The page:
Speaking of movies, I have posted articles on film-making in various regions of America. Here’s a quick sampling:

Lakeside RV Park, Livingston, Louisiana © Rex Vogel, all rights reserved

3. Invite camping neighbors over

No matter the size of your RV, you could always invite fellow campers over. Whether you squeeze inside or tuck under your awning, it’s always nice to gather together on a rainy day.

Plenty of campers will agree that one of the best rainy-day camping activities is playing games. So, invite some people over and have a game night! Or, rather, a game rainy day!

This brings me to my next rainy day suggestion…

4. Host a championship game day

Forget game NIGHT. Host a championship game day! Whether you invite your camping neighbors over or play at your travel party, games are always fun on a rainy day.

But don’t get stuck playing the same game for hours. Instead, organize an impromptu championship series where you play various games to determine an ultimate winner.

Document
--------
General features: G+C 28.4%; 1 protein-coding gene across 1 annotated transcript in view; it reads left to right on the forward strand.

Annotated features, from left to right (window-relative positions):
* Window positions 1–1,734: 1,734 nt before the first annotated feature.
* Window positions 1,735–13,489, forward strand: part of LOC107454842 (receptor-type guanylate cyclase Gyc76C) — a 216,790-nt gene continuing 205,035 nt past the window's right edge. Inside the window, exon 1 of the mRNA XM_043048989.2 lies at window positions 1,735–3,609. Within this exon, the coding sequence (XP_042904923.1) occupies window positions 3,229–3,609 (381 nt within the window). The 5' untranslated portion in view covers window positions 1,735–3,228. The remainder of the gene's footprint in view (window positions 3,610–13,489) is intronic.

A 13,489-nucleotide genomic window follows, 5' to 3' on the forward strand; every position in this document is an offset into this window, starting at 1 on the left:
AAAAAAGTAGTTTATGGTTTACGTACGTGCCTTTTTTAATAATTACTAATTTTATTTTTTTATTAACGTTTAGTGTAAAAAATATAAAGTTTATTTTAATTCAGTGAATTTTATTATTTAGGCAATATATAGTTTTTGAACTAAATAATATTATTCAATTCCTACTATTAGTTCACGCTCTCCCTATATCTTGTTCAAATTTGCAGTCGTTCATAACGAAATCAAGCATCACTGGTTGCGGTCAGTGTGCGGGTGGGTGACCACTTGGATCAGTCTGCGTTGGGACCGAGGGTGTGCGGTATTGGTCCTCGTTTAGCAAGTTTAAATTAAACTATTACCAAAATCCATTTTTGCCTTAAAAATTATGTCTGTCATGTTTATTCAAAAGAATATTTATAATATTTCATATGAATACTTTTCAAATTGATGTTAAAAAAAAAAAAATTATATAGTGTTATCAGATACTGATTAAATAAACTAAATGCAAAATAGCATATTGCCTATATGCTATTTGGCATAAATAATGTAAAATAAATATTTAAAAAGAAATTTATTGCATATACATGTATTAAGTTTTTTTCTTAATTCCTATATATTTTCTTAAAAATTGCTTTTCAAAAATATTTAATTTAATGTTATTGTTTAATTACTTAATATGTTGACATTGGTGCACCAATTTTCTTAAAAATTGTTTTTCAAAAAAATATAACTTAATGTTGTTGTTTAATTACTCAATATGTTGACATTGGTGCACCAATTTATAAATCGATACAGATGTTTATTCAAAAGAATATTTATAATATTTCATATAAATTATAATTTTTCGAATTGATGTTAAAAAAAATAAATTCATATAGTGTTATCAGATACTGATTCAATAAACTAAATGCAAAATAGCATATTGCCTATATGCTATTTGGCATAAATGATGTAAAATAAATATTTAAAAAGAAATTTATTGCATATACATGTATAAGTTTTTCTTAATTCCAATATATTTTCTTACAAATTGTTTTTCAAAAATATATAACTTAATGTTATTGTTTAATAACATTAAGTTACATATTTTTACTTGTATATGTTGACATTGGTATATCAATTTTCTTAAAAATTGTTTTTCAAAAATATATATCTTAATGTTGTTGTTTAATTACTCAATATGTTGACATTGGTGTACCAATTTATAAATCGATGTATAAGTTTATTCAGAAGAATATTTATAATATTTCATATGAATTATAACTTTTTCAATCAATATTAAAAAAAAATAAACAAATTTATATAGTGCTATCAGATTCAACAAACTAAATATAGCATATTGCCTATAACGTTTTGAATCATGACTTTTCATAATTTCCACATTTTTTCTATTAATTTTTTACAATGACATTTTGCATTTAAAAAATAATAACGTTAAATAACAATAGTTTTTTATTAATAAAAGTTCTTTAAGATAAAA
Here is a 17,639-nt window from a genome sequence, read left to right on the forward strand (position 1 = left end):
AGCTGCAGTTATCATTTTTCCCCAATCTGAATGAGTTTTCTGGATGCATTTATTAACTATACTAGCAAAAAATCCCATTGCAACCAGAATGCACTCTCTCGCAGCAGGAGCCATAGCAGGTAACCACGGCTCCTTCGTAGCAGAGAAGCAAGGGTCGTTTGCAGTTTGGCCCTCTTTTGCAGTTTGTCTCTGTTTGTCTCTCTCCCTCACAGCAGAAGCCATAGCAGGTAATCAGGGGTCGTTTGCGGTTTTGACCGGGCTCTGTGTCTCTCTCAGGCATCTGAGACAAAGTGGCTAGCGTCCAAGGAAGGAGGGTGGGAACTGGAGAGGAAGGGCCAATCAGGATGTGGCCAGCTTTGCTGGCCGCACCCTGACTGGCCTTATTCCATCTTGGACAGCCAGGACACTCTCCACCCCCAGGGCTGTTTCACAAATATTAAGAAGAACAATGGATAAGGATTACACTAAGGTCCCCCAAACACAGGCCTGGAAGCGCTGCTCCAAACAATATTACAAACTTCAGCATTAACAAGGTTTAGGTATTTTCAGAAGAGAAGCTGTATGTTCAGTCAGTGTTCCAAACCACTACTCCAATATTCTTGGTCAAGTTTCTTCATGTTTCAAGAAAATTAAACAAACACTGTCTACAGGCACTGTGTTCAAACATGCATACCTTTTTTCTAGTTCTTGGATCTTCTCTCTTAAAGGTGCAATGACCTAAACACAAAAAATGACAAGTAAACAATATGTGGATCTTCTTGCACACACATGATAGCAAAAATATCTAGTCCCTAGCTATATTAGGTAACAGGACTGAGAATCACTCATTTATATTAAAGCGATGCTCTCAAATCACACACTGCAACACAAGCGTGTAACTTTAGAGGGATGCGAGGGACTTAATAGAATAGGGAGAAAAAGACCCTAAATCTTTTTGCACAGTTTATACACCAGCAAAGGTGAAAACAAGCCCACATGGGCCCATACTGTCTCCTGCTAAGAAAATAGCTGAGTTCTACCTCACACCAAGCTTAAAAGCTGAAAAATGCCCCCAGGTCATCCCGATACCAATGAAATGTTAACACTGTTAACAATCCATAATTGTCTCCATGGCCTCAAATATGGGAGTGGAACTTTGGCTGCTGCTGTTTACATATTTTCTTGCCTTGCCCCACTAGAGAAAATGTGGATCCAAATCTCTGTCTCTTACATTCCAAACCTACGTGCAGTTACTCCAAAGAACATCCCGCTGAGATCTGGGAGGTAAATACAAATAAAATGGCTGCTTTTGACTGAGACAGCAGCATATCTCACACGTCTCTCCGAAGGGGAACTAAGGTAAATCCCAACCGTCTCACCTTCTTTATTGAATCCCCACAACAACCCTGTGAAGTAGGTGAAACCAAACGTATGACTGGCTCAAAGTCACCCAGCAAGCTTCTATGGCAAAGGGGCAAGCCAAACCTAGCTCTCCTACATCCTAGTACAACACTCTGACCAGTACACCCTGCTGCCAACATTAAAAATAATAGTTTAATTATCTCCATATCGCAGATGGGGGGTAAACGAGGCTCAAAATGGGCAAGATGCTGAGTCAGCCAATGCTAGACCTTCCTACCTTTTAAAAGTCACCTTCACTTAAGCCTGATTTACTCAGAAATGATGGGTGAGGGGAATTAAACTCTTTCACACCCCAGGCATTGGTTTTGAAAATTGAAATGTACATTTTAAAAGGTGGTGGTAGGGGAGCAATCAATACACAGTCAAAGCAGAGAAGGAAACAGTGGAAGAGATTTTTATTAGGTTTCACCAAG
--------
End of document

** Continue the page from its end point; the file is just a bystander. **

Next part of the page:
Since every person has different strong suits, this style of game day levels the playing field. Each player can pick a game and then the person who wins the most games is the champion.

You can pick standard board games or card games or you can get creative with different challenges. 

There should definitely be a prize for the champion, whether it’s a silly homemade trophy or an inexpensive gift for RVers.

Truth BBQ, Brenham, Texas © Rex Vogel, all rights reserved

5. Cook up some comfort food

Comfort food and rainy days go hand in hand! Whether you’re curling up to a good book or movie, doing crafts, or playing games, comfort food is the perfect complement to all the activities on this list.

6. Camping puzzles and adult lego

What can be more relaxing than working on a puzzle while listening to raindrops hit your RV roof? If you think it’s not practical to do puzzles in a bumpy RV that you move from campground to campground, you’d be (happily) wrong!

You can use a roll-up puzzle mat to preserve your progress until you finish!

And I’m a big fan of crossward puzzles. As well as a rainy day activity, it helps to keep ones brain active as we age.

And on that same note, what about 3-D puzzles? Yep, I’m talking about Lego! Lego aren’t just for kids anymore.

Like the puzzle mat, you can use an organizer box to stay tidy. As an RVer, you might consider the following:

  • Lego Volkswagen Camper Van
  • Lego Wildflower Bouquet
  • Lego Birds Model
Journaling © Rex Vogel, all rights reserved

7. Journaling and scrapbooking

Another great rainy day camping activity is journaling and scrapbooking. It’s the perfect time to sit down and catch up on your recent experiences on the road.